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Authors: Amor Towles

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BOOK: The Lincoln Highway
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—Nothing would make me happier than to let Duchess be, said Emmett, but it’s not so simple. Four days ago, just as Billy and I were about to head to California, he took off with Woolly in the Studebaker, which was problem enough. But before my father died, he put an envelope with three thousand dollars in the trunk of the car. It was there when Duchess drove off, and now it’s gone.

—Shit, said Townhouse.

Emmett nodded.

—Don’t get me wrong: I am glad to have the car back. But I
need
that money.

—All right, Townhouse said, nodding his head in concession. I don’t know where Duchess is staying. But before he left yesterday, he was trying to convince me to join him and Woolly at the Circus.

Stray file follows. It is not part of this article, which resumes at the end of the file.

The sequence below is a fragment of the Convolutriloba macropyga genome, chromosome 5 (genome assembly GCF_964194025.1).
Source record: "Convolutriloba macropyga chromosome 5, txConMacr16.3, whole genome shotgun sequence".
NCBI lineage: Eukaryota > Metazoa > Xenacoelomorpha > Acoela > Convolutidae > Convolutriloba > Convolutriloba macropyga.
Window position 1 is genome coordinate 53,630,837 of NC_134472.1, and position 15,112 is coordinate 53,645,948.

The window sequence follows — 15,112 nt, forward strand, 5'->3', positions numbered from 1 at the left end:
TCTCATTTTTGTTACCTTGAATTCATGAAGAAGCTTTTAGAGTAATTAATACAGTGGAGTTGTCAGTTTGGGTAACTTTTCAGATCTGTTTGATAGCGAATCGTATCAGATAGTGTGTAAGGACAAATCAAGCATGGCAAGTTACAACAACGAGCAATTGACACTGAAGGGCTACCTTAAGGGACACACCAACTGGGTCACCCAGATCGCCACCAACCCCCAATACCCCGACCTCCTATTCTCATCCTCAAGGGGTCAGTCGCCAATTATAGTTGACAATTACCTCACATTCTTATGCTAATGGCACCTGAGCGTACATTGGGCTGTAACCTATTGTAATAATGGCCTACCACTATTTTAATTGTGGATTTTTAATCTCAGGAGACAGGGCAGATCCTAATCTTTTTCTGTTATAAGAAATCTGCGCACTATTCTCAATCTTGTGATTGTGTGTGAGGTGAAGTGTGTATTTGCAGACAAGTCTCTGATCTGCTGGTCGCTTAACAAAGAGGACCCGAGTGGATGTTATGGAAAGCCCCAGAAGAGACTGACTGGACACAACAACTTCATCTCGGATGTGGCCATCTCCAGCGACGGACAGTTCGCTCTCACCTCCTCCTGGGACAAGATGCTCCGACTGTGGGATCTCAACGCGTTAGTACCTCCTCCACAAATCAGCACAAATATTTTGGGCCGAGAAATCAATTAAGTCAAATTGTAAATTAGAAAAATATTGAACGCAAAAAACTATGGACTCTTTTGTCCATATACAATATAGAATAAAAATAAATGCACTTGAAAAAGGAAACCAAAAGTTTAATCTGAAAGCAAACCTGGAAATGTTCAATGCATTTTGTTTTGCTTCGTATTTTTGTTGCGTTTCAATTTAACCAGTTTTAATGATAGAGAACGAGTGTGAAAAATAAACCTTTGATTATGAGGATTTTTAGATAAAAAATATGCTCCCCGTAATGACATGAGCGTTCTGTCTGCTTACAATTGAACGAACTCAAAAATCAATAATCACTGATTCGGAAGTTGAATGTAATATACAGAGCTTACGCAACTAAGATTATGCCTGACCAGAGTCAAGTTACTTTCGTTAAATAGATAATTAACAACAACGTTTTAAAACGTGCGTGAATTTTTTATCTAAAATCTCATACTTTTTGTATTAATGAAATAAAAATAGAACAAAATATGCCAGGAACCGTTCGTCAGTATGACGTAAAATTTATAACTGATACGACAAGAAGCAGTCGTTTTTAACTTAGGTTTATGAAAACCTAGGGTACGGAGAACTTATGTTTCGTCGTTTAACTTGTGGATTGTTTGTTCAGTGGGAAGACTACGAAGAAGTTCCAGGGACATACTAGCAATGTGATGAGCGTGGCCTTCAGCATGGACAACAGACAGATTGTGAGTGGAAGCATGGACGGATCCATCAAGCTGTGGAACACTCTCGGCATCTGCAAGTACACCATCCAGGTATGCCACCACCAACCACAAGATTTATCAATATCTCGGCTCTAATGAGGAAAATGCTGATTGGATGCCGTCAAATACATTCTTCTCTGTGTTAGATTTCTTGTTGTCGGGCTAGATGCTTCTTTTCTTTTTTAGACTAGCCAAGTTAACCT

—The circus?

—That’s right. In Red Hook. On Conover Street right near the river. Duchess said he was going to be there tonight for the six o’clock show.

•   •   •

As the two walked from the body shop to the subway station, Townhouse went the long way around in order to point out landmarks. Not the landmarks of Harlem, but the landmarks of their conversations. Places that had come up in the course of their time together, mentioned as they worked side by side in the fields or lay on their bunks at night. Like the apartment building on Lenox Avenue where his grandfather had kept pigeons on the roof, the same roof where he and his brother had been allowed to sleep on hot summer nights. And the high school where Townhouse had been a star shortstop. And on 125th Street, Emmett got a glimpse of that lively stretch of road on which Townhouse and Clarise had driven back and forth on their ill-fated Saturday night.